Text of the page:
Nightmare Alley is a 2021 American neo-noir psychological thriller film directed by Guillermo del Toro from a screenplay by del Toro and Kim Morgan, based on the 1946 novel of the same name by William Lindsay Gresham, being the second feature film adaptation of Gresham’s novel, following the 1947 version. (Wikipedia)
As any fan of Del Toro’s work will tell you, the Mexican director is first and foremost a geek – not the kind that begins and ends Nightmare Alley, mind you – but a fanboy of the first order. Thus, his films are lovingly crafted in homage to the original works, style or genre that inspire him, for example: Pan’s Labyrinth is a tribute to fairy tales, Hellboy is a love letter to comic books, Crimson Peak is a celebration of gothic horror and of course, The Shape of Water is a salute to the Creature from the Black Lagoon.
Thus, Nightmare Alley is Del Toro’s paean to film noir – stylish Hollywood crime dramas from the 1940s and 195os – a genre that emphasised the darker elements of the human condition but in an elegant fashion. And of course, this remake is a nod to the source material and the original adaptation, which starred Tyrone Power, 75 years ago.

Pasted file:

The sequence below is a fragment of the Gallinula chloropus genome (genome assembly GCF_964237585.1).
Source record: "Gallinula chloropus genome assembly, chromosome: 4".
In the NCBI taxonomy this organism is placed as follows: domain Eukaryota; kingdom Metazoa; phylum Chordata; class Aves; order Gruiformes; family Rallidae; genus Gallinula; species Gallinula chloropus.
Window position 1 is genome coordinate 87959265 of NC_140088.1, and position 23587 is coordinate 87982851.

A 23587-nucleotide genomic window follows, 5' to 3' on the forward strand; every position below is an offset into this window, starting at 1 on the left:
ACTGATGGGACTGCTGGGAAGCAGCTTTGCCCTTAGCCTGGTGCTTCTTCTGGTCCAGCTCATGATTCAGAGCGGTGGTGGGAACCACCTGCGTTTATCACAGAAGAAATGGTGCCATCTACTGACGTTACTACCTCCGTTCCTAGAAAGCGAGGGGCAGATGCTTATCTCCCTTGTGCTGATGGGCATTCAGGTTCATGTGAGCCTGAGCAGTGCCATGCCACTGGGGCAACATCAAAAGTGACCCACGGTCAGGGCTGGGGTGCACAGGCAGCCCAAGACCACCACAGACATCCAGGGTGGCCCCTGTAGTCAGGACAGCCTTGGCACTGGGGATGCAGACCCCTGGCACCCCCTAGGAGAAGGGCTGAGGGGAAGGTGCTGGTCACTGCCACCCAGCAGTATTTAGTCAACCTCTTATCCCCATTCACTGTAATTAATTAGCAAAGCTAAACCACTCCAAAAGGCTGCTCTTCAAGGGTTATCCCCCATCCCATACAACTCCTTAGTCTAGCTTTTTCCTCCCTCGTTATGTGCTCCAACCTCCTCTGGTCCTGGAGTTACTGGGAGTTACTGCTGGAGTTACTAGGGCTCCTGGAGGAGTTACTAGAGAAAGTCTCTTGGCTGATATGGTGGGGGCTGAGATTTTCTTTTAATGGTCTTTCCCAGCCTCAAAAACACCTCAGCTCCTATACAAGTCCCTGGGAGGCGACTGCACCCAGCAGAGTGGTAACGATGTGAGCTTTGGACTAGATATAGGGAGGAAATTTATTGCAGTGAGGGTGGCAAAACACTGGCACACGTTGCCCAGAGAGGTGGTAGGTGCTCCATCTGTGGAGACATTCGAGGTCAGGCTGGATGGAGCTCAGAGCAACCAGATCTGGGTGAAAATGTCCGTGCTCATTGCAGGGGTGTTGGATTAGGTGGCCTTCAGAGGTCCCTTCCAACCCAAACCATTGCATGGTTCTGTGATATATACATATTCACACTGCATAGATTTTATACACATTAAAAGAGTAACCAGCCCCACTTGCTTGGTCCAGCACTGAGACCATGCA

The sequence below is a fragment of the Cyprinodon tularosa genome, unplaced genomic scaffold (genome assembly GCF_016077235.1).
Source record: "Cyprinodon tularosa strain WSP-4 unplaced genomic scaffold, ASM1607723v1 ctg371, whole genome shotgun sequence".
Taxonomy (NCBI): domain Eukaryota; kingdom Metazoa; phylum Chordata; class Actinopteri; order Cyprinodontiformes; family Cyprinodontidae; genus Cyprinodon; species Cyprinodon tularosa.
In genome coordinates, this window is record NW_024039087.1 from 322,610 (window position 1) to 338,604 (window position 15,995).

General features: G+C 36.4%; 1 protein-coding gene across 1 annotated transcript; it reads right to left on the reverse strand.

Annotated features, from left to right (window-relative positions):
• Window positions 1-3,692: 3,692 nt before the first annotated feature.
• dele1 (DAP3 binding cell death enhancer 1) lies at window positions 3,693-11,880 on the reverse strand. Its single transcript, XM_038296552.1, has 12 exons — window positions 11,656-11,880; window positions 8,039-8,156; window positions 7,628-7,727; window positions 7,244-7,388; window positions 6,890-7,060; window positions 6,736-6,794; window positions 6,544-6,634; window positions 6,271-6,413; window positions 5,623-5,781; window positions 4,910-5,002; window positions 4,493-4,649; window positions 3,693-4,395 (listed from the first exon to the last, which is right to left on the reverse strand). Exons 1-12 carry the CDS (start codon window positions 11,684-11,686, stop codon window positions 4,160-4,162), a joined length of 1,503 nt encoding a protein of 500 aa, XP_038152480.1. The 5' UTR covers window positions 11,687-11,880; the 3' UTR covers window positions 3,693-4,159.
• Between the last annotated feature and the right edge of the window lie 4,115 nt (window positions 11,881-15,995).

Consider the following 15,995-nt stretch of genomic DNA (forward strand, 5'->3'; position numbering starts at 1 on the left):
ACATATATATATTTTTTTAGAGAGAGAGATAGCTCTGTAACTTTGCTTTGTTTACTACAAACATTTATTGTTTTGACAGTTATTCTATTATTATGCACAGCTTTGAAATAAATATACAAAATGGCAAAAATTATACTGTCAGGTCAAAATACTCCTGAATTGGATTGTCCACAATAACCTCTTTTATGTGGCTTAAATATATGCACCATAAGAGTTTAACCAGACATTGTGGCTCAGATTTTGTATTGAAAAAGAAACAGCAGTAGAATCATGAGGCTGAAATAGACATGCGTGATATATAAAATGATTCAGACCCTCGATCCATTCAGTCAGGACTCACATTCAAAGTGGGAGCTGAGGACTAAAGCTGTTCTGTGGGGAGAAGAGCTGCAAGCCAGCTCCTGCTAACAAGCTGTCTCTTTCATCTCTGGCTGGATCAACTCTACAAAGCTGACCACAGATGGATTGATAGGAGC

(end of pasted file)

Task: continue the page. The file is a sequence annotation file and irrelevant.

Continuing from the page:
The premise remains largely unchanged – in 1941, an ambitious carnival mentalist with a talent for manipulating people with a few well-chosen words hooks up with a female psychiatrist who is even more dangerous than he is. (IMDB)
Sadly, Del Toro’s prowess in crafting an engaging film story seems to have gone missing in Nightmare Alley. Despite the star-studded cast – Bradley Cooper, Cate Blanchett, Rooney Mara, Ron Perlman, Toni Collette, Willem Dafoe et al – the narrative is ponderous especially at a 150 minute duration. The slow pacing is exactly what you don’t need if and when your film is supposed to be a thriller! These numerous long shots and pointless expositions take the viewer right out of the story completely. This movie needed to be taut, tense and dramatic but there’s just too much filler for that.
Disappointing to report that Nightmare Alley might be Del Toro’s worst film yet!
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